Joint Chiefs urge former service members to serve their communities
WASHINGTON, Feb. 3, 2015 – Chairman of the Joint Chiefs of Staff Army Gen. Martin E. Dempsey and the Joint Chiefs yesterday signed a letter that will go to all transitioning service members, urging them to continue serving the nation as civilians in their communities and in their new jobs.
“We trust that you will accept this challenge and join ranks with the business leaders, volunteers, and public servants in your communities. You have made your mark in uniform and represent the strength of our Nation,” the letter read. “We know you will do the same as veterans, setting the example for the next generation of veterans to follow … It has been our greatest privilege to serve with you, and we look forward with pride to what your future holds. We know it will be extraordinary.”
The 32-star letter is part of a Call to Continued Service campaign that will include a focus by the chairman and a coordinated outreach effort from across the services that reinforces the call to service in the letter.
“It’s my honor to speak on behalf of the Joint Chiefs of Staff in support of this initiative,” Dempsey told the military leadership and attendees who represented organizations that support service members, veterans and military families.
The organizations included TAPS, the American Red Cross, Operation Homefront, the USO, Habitat for Humanity International-Veterans Build, Got Your 6, Blue Star Families, the National Military Family Association and many others.
Call to Continued Service
The Call to Continued Service, Dempsey said, “isn't the first time in our history we've done something like send a message to the field … about life in civilian communities for service members as they transition out of uniform.”
In 1949, five-star Army Gen. Omar Bradley, the first chairman of the Joint Chiefs of Staff, wrote a letter to the force coming out of World War II that was titled, What We Owe Our Country, Dempsey said.
“I'm told that before World War II that [younger] generation was criticized for being soft because of the ‘luxury of freedom,’ -- that's actually the phrase that Omar Bradley used -- and then they were called to war and became what we know today as the Greatest Generation,” the chairman added.
Before 2001, some may have called the younger generation “the Nintendo generation,” he said, “and then along came the wars and we found out just what they were made of.”
After the chairman and the Joint Chiefs signed the letter, a panel of four service members who are in the process of transitioning into civilian life spoke with the audience.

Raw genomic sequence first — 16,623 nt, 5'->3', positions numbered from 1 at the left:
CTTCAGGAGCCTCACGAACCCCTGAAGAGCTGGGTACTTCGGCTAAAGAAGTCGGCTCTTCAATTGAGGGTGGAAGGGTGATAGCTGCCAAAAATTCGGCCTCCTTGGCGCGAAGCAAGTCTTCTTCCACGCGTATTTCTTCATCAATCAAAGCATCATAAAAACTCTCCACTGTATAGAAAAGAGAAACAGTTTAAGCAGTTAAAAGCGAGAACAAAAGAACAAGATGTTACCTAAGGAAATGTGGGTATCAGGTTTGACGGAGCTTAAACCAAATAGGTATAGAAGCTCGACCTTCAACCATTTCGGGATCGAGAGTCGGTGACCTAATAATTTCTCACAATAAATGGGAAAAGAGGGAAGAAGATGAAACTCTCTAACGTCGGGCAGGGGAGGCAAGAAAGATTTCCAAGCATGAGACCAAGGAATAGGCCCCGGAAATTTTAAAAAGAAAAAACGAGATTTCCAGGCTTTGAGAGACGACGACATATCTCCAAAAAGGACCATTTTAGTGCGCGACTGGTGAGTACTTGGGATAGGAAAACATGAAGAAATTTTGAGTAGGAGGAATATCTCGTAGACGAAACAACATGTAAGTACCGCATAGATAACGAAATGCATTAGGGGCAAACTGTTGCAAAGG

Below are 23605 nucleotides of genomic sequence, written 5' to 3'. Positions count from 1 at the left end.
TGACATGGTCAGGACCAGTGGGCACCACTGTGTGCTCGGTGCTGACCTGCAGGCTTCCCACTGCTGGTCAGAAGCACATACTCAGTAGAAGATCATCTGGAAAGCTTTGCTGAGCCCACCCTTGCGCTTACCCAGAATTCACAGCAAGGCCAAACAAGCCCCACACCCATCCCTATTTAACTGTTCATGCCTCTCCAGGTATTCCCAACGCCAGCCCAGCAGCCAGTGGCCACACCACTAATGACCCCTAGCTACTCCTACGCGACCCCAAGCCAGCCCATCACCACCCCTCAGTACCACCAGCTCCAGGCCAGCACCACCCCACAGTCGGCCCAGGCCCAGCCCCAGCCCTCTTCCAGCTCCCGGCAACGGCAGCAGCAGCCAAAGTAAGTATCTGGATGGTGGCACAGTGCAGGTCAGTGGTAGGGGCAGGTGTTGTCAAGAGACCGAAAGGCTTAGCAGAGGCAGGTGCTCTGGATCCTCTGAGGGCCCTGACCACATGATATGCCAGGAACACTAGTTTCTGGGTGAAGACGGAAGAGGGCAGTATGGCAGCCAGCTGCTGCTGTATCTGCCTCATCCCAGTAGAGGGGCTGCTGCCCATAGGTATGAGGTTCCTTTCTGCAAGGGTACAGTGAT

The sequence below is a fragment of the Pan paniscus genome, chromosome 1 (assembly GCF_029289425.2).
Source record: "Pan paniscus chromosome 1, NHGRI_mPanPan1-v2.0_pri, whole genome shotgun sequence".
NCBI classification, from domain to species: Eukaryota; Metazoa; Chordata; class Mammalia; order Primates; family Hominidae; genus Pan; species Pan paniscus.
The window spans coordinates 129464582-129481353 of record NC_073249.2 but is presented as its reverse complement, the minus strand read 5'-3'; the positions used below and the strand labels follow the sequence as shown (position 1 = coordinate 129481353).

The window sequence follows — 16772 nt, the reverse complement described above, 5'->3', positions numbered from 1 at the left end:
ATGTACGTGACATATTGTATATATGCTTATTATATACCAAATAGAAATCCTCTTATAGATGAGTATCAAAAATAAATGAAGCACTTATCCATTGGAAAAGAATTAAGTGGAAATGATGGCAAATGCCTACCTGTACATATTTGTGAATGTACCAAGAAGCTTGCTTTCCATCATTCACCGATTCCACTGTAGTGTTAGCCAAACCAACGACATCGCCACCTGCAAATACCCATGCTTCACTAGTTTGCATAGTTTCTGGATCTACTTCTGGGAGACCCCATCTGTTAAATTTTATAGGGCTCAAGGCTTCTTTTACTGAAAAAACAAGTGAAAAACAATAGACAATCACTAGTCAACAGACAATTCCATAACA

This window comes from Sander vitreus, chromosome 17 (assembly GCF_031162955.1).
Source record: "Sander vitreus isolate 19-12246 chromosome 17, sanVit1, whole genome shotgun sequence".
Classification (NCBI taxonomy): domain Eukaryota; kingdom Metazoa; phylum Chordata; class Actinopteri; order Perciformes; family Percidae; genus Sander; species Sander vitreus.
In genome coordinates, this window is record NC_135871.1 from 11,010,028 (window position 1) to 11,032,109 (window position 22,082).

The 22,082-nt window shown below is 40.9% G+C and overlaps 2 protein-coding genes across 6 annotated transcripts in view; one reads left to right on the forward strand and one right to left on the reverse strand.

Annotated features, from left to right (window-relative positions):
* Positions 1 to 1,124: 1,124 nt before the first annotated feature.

A Positive Impact in any Organization
Army Sgt. First Class Dustin Parchey is a combat medic assigned to the 3rd U.S. Infantry Regiment, called the Old Guard, at Joint Base Fort Myer-Henderson Hall. He has 18 years of service and is looking at options for transitioning out of the Army.
“As leaders in the military and for all service members, it's our duty to make a positive impact in any organization we're a part of,” he told the audience.
“As I get ready to transition and head into my civilian life after this, I plan on carrying the same values and the work ethic that I learned in the military into my next profession,” Parchey said.
“I believe that everything I do can be traced back to my time in the military,” he added, “and I want to make the best impact I can.”
Shouldering More Responsibility
Army Staff Sgt. William Thompson, an infantryman with nearly nine years of service and, he said, six signatures short of transition, is applying for civilian jobs.
“There are programs and initiatives out there that have made our transition much easier, so don't get me wrong, those are great,” he said.
But Thompson feels that transitioning service members themselves should shoulder more of the responsibility for making themselves accepted in the civilian world.
Transitioning Into the Future
“Really, it should be on us and on what we used to call the [Army Career and Alumni Program] that’s now called Soldier for Life-Transition Assistance Program to remind us,” he said, how to leave Army acronyms, jargon and rough humor behind and do what’s necessary to fit into civilian life.
In his comments, Dempsey explained that the Call to Continued Service is meant to encourage service members as they transition into civilian society to keep serving.
“We appreciate everything you all do for us in sending that message and helping reinforce it,” he told the audience, “and you have our commitment to continue to support them as they and their families make the transition into the future.”
(Follow Cheryl Pellerin on Twitter: @PellerinDoDNews)